Space Reality Show
astronomical tools, the orbiting Hubble
Space Telescope and ESO's Very Large Telescope on a mountaintop in
South America -- offer Earthlings incredible views of the cosmos, as
you can see in the Cosmic Cafe's Outer Space Reality Show.
Named after the
trailblazing astronomer Edwin P. Hubble,
the Hubble is a large, space-based observatory that was launched with
great fanfare in 1990. The first images captured by the space-scope
were disappointingly fuzzy, but they sharpened up once a U.S. Space
Shuttle crew installed "glasses."
Since then, the
Hubble (right) has revolutionized
astronomy by providing unprecedented deep and clear views of the
universe, ranging from our own solar system to fledgling, far-flung
galaxies that formed not long after the Big Bang, 13.7 billion years
Meanwhile, back on
Earth, the incredible but
unimaginatively named Very Large Telescope array is the flagship facility for European Organization for Astronomical Research. It is the
world’s most advanced optical instrument, consisting of four
telescopes located on Mount Paranal in southern Chile.
telescopes (left) can work together, in groups of two or three, to peer
deep into the farthest reaches of the universe with crystal clarity.
telescopes were christened in the Mapuche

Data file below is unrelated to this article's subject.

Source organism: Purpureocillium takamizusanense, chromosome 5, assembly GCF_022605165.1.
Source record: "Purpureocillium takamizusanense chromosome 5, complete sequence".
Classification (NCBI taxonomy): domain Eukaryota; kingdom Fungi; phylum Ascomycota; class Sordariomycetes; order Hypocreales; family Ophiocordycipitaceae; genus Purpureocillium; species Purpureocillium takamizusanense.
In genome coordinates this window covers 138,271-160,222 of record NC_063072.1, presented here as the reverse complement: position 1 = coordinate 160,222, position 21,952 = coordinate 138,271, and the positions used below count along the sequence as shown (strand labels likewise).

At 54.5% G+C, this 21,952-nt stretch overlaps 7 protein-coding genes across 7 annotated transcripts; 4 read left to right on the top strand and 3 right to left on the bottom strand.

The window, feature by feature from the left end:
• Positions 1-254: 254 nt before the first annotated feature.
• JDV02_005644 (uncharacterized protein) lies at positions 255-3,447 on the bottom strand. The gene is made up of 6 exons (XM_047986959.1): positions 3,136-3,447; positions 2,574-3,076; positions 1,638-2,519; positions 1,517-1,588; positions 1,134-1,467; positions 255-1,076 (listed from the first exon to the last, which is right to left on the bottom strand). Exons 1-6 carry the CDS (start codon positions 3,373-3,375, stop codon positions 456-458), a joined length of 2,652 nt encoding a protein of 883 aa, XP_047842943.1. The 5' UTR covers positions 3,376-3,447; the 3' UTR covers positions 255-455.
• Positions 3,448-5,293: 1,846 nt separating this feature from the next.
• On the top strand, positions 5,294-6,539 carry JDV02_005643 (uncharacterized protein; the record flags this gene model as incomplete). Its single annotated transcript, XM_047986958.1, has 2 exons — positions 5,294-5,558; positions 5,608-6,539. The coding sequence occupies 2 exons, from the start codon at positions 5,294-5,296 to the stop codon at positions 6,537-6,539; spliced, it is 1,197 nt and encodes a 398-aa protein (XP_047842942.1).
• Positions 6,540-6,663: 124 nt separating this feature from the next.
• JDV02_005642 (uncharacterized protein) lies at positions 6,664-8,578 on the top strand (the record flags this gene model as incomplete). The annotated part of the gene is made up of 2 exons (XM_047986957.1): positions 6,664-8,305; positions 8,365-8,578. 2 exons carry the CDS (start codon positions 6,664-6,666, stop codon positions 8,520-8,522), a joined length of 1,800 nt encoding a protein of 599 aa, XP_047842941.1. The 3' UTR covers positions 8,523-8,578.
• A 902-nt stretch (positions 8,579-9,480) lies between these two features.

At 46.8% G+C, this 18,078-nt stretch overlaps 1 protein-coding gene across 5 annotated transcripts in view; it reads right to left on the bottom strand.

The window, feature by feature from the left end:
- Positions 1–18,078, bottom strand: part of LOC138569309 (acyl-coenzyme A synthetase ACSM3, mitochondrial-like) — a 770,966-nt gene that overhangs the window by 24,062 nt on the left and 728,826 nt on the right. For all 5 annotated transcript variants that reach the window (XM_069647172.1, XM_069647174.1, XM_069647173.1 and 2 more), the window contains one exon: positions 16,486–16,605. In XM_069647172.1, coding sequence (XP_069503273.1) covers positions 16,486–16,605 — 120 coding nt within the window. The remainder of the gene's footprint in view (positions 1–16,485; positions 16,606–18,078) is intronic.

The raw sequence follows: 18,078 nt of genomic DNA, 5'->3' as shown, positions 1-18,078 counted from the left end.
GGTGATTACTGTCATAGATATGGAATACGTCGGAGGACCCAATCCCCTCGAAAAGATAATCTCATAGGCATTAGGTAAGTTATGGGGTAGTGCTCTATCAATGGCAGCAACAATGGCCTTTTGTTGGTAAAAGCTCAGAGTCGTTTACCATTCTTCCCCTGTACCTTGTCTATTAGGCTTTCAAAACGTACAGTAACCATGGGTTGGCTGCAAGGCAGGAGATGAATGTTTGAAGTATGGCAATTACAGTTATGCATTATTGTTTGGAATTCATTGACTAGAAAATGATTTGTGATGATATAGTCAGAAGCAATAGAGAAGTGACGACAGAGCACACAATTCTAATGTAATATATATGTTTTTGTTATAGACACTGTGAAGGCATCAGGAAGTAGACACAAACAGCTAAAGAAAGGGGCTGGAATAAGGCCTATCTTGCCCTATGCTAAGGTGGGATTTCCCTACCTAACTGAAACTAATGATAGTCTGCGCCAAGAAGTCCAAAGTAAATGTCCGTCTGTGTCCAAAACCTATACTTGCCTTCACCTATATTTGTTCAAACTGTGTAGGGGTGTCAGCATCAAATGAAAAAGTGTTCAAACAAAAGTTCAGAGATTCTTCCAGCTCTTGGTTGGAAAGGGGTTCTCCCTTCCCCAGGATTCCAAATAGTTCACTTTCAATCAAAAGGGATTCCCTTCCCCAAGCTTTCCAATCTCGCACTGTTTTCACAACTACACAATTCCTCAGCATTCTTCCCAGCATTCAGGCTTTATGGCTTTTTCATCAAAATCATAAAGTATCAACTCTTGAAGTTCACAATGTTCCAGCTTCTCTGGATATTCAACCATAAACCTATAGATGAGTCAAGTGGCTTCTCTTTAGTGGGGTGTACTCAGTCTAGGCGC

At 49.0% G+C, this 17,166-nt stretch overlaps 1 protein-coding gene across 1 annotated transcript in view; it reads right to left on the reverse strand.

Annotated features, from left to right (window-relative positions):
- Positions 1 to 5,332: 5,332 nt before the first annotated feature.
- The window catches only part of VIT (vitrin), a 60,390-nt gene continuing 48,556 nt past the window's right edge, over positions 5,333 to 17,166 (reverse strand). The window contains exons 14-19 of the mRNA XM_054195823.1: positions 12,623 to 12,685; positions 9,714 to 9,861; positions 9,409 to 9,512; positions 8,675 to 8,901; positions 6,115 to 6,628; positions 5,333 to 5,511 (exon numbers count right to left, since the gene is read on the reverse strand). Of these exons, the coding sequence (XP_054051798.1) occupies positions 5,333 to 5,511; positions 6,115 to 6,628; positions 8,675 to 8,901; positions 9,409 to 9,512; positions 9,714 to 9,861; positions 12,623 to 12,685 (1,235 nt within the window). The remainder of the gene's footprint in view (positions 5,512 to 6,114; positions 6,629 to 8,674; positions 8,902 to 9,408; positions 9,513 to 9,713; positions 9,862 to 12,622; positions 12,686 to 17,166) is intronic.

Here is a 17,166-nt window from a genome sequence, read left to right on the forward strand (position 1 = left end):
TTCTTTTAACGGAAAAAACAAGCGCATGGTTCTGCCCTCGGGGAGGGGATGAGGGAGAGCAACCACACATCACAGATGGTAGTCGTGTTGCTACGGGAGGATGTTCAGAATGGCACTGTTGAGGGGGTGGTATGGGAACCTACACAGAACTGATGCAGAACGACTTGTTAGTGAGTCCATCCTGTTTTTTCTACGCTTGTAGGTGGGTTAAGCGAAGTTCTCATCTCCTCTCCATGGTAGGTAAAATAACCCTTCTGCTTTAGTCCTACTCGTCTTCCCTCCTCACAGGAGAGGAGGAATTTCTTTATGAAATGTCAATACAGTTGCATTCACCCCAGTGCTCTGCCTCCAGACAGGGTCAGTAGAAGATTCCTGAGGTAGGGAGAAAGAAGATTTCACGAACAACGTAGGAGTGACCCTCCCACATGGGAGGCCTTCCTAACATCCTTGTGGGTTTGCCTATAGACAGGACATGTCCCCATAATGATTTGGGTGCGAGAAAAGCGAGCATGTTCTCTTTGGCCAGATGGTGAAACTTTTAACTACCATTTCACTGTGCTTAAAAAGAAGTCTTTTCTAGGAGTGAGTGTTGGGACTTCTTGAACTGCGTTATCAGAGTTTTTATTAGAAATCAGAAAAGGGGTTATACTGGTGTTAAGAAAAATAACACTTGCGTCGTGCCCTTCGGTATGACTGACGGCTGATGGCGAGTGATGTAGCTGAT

language of the indigeneous people of the area south of the Bio-Bio
River. The names are Antu (Sun), Kueyen (Moon), Melipal (Southern
Cross) and Yepun (Venus).
A halo of light
star in the Milky Way, this image is called Starry Night because it
reminded astronomers of the famed painting by impressionist master
Vincent Van Gogh.
officially called M104, lies 28 million light years from Earth. It has
an astounding 800 billion stars - and is one of the hottest tamales in
The Cat's Eye
located in the constellation Draco has a central star that is smaller
than the Sun but 10,000 times brighter. Its powerful stellar wind has
hollowed out the inner area of bubble and burst through its ends.
The Ant Nebula,
a cloud of
dust and gas, looks like an ant when observed using ground-based
telescopes. It's one of our galactic neighbors, lying between 3,000 and
6,000 light years from Earth.
Located in the
Sagittarius, the Trifid Nebula is a stellar nursery 9,000 light years
from Earth. New stars are being born here.
NGC 2392 is
Eskimo Nebula because it looks like a face surrounded by a furry hood.
The hood is, in fact, a ring of comet-shaped objects flying away from a
dying star some 5,000 light years from Earth.
Big dog? The
of two merging galaxies in Canis Major look like two glowering eyes
from 114 million light years away.
The Cone Nebula
is part of
the Christmas Tree Cluster in the constellation Monoceros. The length
shown here, 2.5 light years, is equal to 23 million trips to the Moon
trouble, fire burn, and caldron bubble... Part of the Swan Nebula,
5,500 light years away, is an roiling elemental stew of hydrogen,
oxygen, sulphur and other elements.
light years away, has a pinched-in-the-middle look because the stellar
winds that shape it are weaker at the center. It's also been called
"God's Eye" for obvious reasons.
Click here for photos from
ESO's Very Large Telescope
Catch a ride on the flying saucer back to
the Outer Space Art Gallery homepage